The experience reminded me how important process is to successful lean events, and to reflect on the critical components I’ve learned through observation and direct experience. These crucial elements, regardless of the deliverables, are:
- Involve leadership: Involving an operational leader, who owns (even partially) the process impacted by the kaizen, in the preparation and facilitation will greatly improve the chances of sustainability and future improvement. They will care about the success of this event, and won’t be dependant on you to run the next one.
- Apply the logic of A3 thinking to make the problem visual: One of the most powerful aspects of A3 thinking is the simple logic of it, and therefore the ability for groups (large and small) to connect with the thinking and story that it presents. Most kaizen events exist to close a gap between a target (future state) and the actual (current state). Given this, it’s not always immediately apparent, but understanding the event in the context an A3 problem statement is a great place to start. From there, the root cause thinking, Pareto, and draft countermeasures can all be made visible.
- Once the logic is visual and concise, share broadly through Nemawashi:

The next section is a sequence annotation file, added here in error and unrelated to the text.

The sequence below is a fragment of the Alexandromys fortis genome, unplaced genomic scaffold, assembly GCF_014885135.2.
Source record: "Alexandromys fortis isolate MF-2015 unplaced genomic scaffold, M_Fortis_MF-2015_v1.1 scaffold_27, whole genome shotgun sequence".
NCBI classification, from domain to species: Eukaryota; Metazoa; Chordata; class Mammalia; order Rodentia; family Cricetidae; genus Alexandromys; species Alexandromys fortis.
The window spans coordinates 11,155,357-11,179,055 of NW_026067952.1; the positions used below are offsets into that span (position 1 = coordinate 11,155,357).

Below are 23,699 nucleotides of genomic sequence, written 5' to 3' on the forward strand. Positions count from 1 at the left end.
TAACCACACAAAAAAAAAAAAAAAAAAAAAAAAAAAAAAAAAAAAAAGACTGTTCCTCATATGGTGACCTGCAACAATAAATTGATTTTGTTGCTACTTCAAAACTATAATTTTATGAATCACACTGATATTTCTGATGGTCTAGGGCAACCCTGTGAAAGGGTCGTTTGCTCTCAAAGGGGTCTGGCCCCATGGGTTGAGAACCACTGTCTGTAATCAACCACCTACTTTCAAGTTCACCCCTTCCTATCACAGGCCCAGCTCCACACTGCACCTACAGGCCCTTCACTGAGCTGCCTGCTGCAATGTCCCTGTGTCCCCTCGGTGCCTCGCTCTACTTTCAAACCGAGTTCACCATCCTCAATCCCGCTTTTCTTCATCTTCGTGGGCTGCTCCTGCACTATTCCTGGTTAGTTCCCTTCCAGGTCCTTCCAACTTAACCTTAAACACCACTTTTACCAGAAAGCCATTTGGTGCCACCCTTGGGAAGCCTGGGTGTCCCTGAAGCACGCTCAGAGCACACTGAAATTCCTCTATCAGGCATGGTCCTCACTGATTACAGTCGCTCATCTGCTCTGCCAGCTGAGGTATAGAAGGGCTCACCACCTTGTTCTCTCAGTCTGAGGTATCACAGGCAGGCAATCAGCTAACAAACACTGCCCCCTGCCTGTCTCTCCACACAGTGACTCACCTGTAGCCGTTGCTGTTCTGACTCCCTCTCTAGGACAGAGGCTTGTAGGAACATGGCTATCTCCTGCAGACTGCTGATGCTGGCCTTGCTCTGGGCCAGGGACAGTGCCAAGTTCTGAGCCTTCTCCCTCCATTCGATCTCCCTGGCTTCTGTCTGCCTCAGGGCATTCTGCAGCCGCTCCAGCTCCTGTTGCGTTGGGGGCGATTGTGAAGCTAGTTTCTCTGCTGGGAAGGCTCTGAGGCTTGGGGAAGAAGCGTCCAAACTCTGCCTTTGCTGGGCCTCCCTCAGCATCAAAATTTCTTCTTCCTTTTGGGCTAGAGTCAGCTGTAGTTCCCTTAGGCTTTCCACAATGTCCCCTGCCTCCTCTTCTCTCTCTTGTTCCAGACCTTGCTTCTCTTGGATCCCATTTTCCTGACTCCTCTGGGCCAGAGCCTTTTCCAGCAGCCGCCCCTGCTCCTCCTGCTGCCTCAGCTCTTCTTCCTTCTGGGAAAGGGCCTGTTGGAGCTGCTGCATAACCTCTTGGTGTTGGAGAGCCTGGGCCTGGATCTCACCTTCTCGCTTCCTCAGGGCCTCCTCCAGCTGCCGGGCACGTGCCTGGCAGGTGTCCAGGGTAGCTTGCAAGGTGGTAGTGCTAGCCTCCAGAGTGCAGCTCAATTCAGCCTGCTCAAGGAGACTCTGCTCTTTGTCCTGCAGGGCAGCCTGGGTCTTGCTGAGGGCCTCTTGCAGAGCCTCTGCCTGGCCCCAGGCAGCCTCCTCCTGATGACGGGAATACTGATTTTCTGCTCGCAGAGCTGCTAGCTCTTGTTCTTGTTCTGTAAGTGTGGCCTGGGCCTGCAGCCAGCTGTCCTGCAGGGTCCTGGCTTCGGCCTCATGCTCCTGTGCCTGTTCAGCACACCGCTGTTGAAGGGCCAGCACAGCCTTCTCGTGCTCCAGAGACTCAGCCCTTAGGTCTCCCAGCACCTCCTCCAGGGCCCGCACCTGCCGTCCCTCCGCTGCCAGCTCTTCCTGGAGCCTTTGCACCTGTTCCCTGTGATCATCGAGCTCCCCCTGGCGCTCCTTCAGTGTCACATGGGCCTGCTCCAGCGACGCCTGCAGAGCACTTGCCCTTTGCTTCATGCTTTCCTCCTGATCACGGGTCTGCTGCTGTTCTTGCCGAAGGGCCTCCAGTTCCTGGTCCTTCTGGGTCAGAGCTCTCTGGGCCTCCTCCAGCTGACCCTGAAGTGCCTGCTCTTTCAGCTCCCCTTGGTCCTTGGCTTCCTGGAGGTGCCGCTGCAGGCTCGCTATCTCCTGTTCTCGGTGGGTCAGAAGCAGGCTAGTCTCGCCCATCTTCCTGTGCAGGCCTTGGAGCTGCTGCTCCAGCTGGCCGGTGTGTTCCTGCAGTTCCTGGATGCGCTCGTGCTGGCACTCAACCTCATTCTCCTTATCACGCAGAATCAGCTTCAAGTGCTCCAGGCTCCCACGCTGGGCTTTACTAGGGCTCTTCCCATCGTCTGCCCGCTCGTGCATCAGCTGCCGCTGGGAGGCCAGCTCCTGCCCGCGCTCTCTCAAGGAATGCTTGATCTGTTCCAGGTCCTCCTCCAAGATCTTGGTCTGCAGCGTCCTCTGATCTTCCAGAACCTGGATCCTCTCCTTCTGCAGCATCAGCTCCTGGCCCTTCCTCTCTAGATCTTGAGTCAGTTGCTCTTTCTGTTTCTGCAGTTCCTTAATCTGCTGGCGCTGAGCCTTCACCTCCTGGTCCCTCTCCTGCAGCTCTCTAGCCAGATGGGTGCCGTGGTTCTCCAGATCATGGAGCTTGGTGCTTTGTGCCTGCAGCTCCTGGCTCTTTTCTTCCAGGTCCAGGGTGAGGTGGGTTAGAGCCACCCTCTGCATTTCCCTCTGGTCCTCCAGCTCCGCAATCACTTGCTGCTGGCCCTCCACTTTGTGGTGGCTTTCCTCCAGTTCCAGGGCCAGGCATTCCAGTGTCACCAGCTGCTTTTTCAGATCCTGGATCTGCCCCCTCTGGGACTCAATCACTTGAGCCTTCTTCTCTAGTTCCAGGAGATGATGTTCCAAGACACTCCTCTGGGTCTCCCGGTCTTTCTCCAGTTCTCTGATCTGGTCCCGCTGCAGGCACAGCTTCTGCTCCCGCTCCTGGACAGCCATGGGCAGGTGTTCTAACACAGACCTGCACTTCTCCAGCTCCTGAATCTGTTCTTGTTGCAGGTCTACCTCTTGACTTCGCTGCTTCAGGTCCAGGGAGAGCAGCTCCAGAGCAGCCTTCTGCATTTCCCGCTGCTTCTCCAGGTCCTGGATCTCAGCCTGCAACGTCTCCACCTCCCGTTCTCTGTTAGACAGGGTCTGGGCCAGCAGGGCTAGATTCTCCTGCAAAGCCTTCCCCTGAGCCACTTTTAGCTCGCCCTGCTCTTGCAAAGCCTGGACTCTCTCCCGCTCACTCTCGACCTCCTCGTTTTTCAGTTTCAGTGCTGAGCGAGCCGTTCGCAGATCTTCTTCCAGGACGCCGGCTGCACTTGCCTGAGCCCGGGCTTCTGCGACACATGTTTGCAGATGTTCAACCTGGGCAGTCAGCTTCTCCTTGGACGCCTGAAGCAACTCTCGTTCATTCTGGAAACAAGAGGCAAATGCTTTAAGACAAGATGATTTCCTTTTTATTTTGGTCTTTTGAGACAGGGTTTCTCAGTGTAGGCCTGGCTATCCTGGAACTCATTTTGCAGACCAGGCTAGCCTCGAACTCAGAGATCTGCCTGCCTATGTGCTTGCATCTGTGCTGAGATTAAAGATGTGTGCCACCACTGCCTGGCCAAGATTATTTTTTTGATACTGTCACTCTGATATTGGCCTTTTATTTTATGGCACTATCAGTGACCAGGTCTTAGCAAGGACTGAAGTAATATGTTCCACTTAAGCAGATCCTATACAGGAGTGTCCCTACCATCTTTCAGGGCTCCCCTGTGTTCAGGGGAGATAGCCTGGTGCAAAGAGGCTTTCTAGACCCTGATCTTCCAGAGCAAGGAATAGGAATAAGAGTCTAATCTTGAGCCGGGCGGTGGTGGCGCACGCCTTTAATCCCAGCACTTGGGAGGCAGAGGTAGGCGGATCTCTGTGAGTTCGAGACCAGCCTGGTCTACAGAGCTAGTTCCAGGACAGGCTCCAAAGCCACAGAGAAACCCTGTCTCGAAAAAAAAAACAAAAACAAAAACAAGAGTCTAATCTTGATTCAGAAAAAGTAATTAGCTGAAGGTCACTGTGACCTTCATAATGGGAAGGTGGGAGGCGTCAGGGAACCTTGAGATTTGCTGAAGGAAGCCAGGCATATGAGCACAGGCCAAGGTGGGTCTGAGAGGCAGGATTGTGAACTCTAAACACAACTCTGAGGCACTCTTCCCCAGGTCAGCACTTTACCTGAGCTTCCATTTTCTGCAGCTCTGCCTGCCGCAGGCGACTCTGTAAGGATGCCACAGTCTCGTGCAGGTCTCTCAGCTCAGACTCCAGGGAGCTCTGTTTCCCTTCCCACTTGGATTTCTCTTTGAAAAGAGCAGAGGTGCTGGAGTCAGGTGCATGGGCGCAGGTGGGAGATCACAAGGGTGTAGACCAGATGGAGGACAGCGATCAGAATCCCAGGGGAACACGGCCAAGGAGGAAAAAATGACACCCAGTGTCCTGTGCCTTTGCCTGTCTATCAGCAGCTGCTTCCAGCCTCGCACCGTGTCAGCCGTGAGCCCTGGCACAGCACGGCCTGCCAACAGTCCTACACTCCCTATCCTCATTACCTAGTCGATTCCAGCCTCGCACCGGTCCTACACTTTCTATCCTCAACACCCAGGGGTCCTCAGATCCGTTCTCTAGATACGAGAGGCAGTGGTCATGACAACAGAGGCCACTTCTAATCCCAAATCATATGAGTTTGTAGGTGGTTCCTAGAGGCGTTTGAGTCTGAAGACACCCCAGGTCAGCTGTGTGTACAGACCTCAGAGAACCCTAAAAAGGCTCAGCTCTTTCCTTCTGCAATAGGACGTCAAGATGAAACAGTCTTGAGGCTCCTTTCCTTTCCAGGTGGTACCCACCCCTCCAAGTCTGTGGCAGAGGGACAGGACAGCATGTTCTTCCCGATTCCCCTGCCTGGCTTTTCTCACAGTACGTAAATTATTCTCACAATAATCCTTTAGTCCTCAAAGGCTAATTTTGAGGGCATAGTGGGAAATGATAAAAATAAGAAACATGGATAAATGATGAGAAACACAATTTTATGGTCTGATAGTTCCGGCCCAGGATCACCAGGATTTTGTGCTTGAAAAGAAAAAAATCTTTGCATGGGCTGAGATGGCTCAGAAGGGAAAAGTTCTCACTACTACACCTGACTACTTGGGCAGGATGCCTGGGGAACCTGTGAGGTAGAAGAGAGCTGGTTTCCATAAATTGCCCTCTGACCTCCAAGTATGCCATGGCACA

Once the event preparation has been put into the context of an A3, it is ready to be shared. Nemawashi is a crucial element to successful preparation – as the sharing achieves several outcomes:
- The thinking is improved, ensuring the starting place of the event is of high quality.
- Alignment of members is reached prior to the event – allowing the event to be focused on what it should be – taking action.
- Gaps in logic, guardrails, and data are identified early and often. This allows the facilitator to fill gaps in advance instead of being stopped dead in their tracks during the event.
As the A3 brings the specifics of the event further into focus, you’re ready to draft the details of the event. This often includes: an agenda, facilitator agenda, training materials, event guardrails, support documents, etc. Some keys for this stage are:
- Create a logic and flow to the physical environment of the event: Use the physical space you’re in to help drive the sequence and plan for the day versus working against it. Creating visuals that display the logic of the day (often this can be the 4 quadrants of an A3) can keep the group focused and progressing through the day. Just as tape on the floor can help a worker know if they’re staying within cycle time on a moving line, a visual event can help the group know if their working through at a pace to reach the deliverables.
- Adjust language to the current state / knowledge of the audience: translating the concept and terms (lean and other) into language that fits the group is critical. A recent example comes from the revenue cycle future state mapping completed in July. The group, process, and data were not ready to incorporate the word takt time, so trying to future state map to this word would have lost the group. However, the concept had to be applied, and the language below was used to do so.
- What are the major demand sources?
- What are the indicators that we can or can’t keep up with demand at these sources?